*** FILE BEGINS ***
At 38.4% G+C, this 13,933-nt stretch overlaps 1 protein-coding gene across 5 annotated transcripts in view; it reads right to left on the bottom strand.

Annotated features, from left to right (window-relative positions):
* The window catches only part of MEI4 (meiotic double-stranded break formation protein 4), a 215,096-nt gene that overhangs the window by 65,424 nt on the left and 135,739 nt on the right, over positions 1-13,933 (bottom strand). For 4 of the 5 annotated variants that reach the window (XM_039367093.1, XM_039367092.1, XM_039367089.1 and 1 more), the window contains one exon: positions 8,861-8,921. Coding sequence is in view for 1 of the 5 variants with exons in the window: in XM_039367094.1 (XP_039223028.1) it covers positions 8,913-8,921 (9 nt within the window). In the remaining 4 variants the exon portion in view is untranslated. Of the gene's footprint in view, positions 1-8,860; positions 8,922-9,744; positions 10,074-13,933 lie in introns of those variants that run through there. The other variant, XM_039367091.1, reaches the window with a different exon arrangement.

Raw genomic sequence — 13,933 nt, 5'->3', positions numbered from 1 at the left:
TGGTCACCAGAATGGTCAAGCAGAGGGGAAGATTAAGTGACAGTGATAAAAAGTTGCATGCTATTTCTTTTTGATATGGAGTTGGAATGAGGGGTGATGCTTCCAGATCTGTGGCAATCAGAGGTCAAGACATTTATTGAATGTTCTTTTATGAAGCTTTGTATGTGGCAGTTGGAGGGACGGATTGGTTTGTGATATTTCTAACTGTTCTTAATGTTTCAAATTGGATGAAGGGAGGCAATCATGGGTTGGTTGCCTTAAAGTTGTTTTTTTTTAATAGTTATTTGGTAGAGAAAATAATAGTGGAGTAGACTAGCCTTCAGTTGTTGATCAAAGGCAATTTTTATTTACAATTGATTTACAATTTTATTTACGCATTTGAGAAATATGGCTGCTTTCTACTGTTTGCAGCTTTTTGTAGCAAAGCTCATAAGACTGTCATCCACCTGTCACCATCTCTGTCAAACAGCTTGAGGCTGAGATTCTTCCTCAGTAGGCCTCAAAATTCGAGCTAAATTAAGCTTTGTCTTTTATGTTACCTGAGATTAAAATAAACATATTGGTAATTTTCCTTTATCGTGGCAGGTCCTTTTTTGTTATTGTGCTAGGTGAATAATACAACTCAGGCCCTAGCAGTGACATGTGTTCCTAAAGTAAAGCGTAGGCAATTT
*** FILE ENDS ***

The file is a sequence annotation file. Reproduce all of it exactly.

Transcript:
At 38.4% G+C, this 13,933-nt stretch overlaps 1 protein-coding gene across 5 annotated transcripts in view; it reads right to left on the bottom strand.

Annotated features, from left to right (window-relative positions):
* The window catches only part of MEI4 (meiotic double-stranded break formation protein 4), a 215,096-nt gene that overhangs the window by 65,424 nt on the left and 135,739 nt on the right, over positions 1-13,933 (bottom strand). For 4 of the 5 annotated variants that reach the window (XM_039367093.1, XM_039367092.1, XM_039367089.1 and 1 more), the window contains one exon: positions 8,861-8,921. Coding sequence is in view for 1 of the 5 variants with exons in the window: in XM_039367094.1 (XP_039223028.1) it covers positions 8,913-8,921 (9 nt within the window). In the remaining 4 variants the exon portion in view is untranslated. Of the gene's footprint in view, positions 1-8,860; positions 8,922-9,744; positions 10,074-13,933 lie in introns of those variants that run through there. The other variant, XM_039367091.1, reaches the window with a different exon arrangement.

Raw genomic sequence — 13,933 nt, 5'->3', positions numbered from 1 at the left:
TGGTCACCAGAATGGTCAAGCAGAGGGGAAGATTAAGTGACAGTGATAAAAAGTTGCATGCTATTTCTTTTTGATATGGAGTTGGAATGAGGGGTGATGCTTCCAGATCTGTGGCAATCAGAGGTCAAGACATTTATTGAATGTTCTTTTATGAAGCTTTGTATGTGGCAGTTGGAGGGACGGATTGGTTTGTGATATTTCTAACTGTTCTTAATGTTTCAAATTGGATGAAGGGAGGCAATCATGGGTTGGTTGCCTTAAAGTTGTTTTTTTTTAATAGTTATTTGGTAGAGAAAATAATAGTGGAGTAGACTAGCCTTCAGTTGTTGATCAAAGGCAATTTTTATTTACAATTGATTTACAATTTTATTTACGCATTTGAGAAATATGGCTGCTTTCTACTGTTTGCAGCTTTTTGTAGCAAAGCTCATAAGACTGTCATCCACCTGTCACCATCTCTGTCAAACAGCTTGAGGCTGAGATTCTTCCTCAGTAGGCCTCAAAATTCGAGCTAAATTAAGCTTTGTCTTTTATGTTACCTGAGATTAAAATAAACATATTGGTAATTTTCCTTTATCGTGGCAGGTCCTTTTTTGTTATTGTGCTAGGTGAATAATACAACTCAGGCCCTAGCAGTGACATGTGTTCCTAAAGTAAAGCGTAGGCAATTT